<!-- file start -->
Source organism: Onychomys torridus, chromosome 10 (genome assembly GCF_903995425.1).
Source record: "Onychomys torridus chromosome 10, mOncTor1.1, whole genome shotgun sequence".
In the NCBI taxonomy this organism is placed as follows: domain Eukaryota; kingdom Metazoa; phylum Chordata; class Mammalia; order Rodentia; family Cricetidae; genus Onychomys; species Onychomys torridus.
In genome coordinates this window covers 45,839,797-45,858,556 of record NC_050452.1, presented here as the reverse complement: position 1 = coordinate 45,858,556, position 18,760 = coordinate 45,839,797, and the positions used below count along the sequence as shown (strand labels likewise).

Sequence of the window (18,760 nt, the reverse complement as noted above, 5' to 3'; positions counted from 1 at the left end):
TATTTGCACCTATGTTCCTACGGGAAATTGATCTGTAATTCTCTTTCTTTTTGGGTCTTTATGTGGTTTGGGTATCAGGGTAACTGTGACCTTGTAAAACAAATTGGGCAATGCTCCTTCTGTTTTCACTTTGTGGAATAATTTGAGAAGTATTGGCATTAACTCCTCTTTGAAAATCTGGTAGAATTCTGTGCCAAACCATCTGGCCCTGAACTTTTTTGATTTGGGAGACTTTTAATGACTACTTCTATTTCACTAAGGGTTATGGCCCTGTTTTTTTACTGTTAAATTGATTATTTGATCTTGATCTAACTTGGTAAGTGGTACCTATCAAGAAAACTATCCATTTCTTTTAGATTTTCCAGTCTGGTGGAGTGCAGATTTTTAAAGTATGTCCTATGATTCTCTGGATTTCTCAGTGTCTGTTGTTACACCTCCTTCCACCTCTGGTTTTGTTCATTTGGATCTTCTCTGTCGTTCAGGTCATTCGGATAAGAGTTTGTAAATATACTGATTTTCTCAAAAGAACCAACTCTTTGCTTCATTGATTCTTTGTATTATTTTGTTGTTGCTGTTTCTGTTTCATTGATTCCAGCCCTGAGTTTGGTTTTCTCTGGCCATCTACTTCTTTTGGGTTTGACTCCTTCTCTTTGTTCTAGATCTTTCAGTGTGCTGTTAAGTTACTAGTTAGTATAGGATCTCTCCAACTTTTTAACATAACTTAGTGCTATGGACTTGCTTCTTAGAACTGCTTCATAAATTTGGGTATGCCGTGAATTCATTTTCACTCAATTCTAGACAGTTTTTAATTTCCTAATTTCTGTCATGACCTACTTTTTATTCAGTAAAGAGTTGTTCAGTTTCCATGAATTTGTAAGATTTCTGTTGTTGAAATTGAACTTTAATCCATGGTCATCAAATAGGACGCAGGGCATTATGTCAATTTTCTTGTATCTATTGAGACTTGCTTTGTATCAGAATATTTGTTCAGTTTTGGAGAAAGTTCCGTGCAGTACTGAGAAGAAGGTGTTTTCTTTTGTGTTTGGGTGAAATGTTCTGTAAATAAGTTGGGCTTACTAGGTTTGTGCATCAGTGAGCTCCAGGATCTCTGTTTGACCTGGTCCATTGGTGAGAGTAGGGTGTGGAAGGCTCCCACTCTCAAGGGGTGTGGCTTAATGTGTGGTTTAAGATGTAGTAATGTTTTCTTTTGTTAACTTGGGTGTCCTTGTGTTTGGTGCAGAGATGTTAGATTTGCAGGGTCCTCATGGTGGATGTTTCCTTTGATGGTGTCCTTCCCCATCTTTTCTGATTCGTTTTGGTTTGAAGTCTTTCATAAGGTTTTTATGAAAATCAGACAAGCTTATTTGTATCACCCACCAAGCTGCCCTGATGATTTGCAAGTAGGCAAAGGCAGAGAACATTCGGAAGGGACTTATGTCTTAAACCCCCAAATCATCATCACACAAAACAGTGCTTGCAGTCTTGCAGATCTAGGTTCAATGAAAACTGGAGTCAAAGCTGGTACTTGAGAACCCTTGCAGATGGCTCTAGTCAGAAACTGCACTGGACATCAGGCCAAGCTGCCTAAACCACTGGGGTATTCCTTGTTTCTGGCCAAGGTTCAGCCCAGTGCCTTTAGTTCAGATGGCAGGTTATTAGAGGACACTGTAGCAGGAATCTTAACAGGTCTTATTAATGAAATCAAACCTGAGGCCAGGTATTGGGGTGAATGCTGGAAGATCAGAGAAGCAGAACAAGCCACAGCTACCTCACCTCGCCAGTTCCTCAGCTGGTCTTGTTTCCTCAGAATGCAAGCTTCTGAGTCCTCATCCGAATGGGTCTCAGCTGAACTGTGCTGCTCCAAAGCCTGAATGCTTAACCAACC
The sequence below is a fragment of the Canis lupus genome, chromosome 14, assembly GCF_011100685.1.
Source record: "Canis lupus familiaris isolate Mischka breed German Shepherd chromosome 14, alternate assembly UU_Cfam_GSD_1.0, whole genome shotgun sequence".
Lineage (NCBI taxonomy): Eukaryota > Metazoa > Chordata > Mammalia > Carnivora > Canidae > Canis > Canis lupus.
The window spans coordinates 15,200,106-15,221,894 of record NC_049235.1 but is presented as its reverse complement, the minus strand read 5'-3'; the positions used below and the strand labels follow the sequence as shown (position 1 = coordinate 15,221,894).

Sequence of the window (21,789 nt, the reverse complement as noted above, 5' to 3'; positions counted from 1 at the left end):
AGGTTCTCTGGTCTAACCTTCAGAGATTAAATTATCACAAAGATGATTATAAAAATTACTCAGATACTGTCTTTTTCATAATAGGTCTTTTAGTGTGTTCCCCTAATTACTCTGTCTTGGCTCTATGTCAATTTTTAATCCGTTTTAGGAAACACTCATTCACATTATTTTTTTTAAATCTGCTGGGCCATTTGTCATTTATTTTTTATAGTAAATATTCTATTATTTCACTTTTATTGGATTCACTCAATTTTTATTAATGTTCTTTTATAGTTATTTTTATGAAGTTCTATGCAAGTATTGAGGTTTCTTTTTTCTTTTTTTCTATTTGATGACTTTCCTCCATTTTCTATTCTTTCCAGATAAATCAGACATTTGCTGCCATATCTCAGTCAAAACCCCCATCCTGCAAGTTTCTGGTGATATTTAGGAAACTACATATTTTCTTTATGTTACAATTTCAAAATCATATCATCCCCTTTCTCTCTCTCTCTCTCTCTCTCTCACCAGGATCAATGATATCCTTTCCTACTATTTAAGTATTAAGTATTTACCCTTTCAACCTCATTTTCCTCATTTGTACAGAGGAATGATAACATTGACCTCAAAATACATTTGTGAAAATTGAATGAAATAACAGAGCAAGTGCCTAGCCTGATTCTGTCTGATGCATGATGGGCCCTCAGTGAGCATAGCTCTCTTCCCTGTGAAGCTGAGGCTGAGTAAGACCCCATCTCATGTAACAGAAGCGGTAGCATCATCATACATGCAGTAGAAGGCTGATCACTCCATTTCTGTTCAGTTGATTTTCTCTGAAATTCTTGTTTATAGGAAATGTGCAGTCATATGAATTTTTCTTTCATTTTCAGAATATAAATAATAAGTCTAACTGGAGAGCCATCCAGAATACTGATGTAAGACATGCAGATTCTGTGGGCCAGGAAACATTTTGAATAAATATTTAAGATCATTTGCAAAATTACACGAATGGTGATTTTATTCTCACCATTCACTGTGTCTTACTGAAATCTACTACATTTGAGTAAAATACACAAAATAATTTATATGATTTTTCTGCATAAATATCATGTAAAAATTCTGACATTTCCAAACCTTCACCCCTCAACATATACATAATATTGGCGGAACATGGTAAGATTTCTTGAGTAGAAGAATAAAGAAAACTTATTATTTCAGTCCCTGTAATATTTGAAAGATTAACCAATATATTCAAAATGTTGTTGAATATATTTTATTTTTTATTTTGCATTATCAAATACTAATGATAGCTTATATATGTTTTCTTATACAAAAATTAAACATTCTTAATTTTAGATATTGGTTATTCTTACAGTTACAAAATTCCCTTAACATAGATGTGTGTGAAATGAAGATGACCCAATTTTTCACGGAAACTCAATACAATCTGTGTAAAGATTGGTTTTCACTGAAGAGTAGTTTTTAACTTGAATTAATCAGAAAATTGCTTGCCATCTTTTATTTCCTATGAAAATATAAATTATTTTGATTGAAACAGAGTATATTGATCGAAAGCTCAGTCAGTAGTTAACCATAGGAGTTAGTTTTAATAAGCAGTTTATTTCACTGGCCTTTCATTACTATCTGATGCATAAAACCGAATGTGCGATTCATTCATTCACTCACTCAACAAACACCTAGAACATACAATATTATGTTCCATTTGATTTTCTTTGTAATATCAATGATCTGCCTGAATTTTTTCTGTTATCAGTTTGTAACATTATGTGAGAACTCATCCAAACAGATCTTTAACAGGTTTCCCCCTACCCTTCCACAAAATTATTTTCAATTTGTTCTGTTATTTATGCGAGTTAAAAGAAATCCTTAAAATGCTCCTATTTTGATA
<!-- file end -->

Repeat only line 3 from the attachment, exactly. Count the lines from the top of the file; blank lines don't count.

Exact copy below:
In the NCBI taxonomy this organism is placed as follows: domain Eukaryota; kingdom Metazoa; phylum Chordata; class Mammalia; order Rodentia; family Cricetidae; genus Onychomys; species Onychomys torridus.